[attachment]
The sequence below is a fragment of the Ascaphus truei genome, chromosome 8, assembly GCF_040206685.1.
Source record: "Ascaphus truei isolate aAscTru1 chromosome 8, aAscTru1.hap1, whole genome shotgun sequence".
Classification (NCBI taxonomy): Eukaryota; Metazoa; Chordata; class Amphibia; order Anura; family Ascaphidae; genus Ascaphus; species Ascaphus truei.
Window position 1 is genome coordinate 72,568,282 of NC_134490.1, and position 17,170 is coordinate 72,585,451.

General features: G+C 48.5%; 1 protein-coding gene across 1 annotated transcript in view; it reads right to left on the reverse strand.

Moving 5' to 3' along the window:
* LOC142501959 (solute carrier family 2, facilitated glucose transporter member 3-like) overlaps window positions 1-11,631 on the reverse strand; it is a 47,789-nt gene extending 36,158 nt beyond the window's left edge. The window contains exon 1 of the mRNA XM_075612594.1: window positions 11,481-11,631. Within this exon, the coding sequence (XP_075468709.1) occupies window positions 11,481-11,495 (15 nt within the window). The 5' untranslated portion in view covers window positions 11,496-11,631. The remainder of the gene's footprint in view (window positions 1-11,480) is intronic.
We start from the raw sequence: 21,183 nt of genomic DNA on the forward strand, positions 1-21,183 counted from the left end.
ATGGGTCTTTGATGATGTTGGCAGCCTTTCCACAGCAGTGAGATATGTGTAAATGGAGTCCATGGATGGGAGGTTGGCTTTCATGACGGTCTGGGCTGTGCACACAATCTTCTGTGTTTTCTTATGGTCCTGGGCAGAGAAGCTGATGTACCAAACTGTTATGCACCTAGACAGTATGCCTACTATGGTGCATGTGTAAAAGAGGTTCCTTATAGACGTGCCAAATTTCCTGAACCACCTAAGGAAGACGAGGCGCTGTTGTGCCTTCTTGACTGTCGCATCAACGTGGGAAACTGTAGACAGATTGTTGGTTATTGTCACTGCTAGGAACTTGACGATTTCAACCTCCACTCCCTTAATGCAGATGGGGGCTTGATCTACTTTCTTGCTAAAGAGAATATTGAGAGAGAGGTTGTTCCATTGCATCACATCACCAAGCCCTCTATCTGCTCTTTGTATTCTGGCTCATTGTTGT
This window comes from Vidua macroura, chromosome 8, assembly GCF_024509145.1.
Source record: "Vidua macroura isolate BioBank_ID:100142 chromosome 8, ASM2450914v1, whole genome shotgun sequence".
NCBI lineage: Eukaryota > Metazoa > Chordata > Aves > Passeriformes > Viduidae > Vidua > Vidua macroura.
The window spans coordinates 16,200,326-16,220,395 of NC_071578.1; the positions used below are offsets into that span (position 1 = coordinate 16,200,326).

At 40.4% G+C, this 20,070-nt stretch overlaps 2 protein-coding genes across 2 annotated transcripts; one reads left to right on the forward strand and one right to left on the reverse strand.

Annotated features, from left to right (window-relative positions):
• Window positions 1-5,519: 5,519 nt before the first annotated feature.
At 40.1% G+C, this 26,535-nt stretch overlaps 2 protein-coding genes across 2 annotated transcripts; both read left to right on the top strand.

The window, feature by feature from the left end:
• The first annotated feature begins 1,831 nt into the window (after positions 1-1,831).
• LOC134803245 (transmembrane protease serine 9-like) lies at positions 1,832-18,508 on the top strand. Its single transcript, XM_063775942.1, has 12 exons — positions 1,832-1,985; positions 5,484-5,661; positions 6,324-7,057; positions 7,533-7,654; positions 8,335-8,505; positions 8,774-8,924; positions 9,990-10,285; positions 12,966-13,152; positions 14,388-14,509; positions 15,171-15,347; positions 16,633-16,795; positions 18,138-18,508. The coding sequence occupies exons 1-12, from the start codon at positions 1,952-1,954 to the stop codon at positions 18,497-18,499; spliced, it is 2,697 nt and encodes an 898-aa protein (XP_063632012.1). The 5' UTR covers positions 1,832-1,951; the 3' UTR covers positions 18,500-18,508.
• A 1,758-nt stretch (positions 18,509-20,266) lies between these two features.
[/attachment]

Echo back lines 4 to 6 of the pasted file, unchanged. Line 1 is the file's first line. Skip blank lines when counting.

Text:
Window position 1 is genome coordinate 72,568,282 of NC_134490.1, and position 17,170 is coordinate 72,585,451.

General features: G+C 48.5%; 1 protein-coding gene across 1 annotated transcript in view; it reads right to left on the reverse strand.

Moving 5' to 3' along the window: